VisitScotland is partnering with Walt Disney for a biggest campaign that the country have ever launched. This global marketing push is to promote Scottish tourism around the international release of Disney’s highlands-set animated film, Brave.
The £7m marketing tie-up marks the first time Disney has teamed up with a country’s tourism board, for launching one of its movies. Released in the UK in August, Brave is set in the Scottish highlands (for information on holidays in scotland highlands) and features characters voiced by Billy Connolly and Kelly Macdonald among others. It has been produced by Disney’s animation studio, Pixar, who also created Toy Story, Up and Finding Nemo. Continue reading
The website for VisitScotland (the national tourism body) has been controversial ever since it was the subject of a PPP contract in 2001. The then minister responsible, Wendy Alexander appointed the IT and oil services firm Sema Schlumberger to provide the private sector expertise. Interestingly, few journalists noted that the bid team for SS was fronted by Wendy Alexander’s previous campaign leader which was an interesting scandal to have missed. After a slow start, it was not long before controversy came avisiting with tourism businesses complaining about the design and functionality of the websites. The company that was responsible for managing the website, eTourism Ltd soon had a reshuffle of shareholders as Sema Schlumberger bailed out after discovering belatedly that this was no juicy public contract but a hard slog with multiple stakeholders, none of whom were easy to work with. The new partner was Tiscover the Austrian destinmation management company that was originally funded by government money in Germany. In 2008 VisitScotland took over ownership of the whole venture, paying off Tiscover.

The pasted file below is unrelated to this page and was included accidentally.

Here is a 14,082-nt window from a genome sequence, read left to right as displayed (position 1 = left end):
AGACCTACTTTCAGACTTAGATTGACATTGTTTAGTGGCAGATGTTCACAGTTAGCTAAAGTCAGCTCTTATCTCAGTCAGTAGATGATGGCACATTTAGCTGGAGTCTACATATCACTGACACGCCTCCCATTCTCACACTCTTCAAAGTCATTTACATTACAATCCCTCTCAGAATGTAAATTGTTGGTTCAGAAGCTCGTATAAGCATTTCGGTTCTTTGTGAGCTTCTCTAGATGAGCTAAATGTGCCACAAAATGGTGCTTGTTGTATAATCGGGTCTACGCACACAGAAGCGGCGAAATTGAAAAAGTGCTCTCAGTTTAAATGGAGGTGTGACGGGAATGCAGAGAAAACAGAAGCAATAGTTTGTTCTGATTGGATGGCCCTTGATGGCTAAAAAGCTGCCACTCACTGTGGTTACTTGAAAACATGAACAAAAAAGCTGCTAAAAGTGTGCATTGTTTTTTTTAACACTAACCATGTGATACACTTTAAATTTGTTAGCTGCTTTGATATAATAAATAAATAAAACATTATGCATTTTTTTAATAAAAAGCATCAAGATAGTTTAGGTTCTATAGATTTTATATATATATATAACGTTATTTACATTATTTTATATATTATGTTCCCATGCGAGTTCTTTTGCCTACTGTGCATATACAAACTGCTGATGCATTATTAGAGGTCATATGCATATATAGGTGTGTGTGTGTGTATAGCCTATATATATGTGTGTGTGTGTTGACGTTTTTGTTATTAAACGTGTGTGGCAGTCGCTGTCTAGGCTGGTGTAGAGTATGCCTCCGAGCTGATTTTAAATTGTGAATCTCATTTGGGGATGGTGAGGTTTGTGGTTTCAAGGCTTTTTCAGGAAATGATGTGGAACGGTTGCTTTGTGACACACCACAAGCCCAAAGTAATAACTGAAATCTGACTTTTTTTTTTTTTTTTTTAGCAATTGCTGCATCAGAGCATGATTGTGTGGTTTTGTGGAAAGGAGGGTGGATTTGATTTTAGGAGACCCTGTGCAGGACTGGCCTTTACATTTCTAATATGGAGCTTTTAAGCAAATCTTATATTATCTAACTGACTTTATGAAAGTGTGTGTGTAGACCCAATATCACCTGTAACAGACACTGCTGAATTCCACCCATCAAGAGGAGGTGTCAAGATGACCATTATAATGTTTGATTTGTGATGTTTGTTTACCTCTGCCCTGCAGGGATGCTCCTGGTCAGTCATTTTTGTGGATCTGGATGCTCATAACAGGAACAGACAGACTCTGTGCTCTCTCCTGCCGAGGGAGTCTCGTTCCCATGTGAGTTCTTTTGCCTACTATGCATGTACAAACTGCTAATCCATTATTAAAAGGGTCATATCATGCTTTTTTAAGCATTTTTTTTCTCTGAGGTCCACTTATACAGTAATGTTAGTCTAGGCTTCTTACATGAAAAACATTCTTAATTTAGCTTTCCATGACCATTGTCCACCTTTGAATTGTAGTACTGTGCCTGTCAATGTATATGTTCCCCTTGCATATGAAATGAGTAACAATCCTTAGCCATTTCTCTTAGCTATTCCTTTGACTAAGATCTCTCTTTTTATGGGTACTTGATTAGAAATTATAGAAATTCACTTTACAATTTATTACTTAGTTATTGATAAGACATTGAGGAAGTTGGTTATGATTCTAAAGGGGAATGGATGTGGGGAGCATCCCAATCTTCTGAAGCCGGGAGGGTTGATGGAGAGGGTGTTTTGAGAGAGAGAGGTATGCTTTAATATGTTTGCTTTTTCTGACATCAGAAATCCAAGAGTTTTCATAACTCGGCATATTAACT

In 2008, the website itself underwent a redesign that was intended to increase the amount of traffic delivered to business members who had been harshly critical of the website’s perceived failures to deliver business outside of the main cities and to achieve a break with the traditional seasonality of Scottish tourism. A Scottish Parliament report was harshly critical of the venture and its management (link) and its (perceived) inability to engender either enthusiasm or excitement from business stakeholders. Evidence suggested only 450 businesses had taken up the websites toolbox to enable direct online booking.
Which brings us to 2011 and a new £900,000 tender to redevelop the website announced in February (tender details here) and to be undertaken over an 18 month period. From my perspective there is a worrying silence from VisitScotland: there has been no encouragement of different stakeholders to submit ideas or develop brainstormed ideas. No surveys and seemingly no attempt to rethink the underlying model except at the most superficial level of rejigging the weighting of information provision and bookings and sales. A search of the internet and a browse of the visitscotland.org does not register any interesting information or any discussion of the new website. Yet, it is clear that what is called for is a complete break with the past and a much more exciting and more inclusive approach that encourages input from businesses and reshapes the whole structure of the service. Will that happen? It is highly unlikely without some more discussion that the same mistakes will be repeated.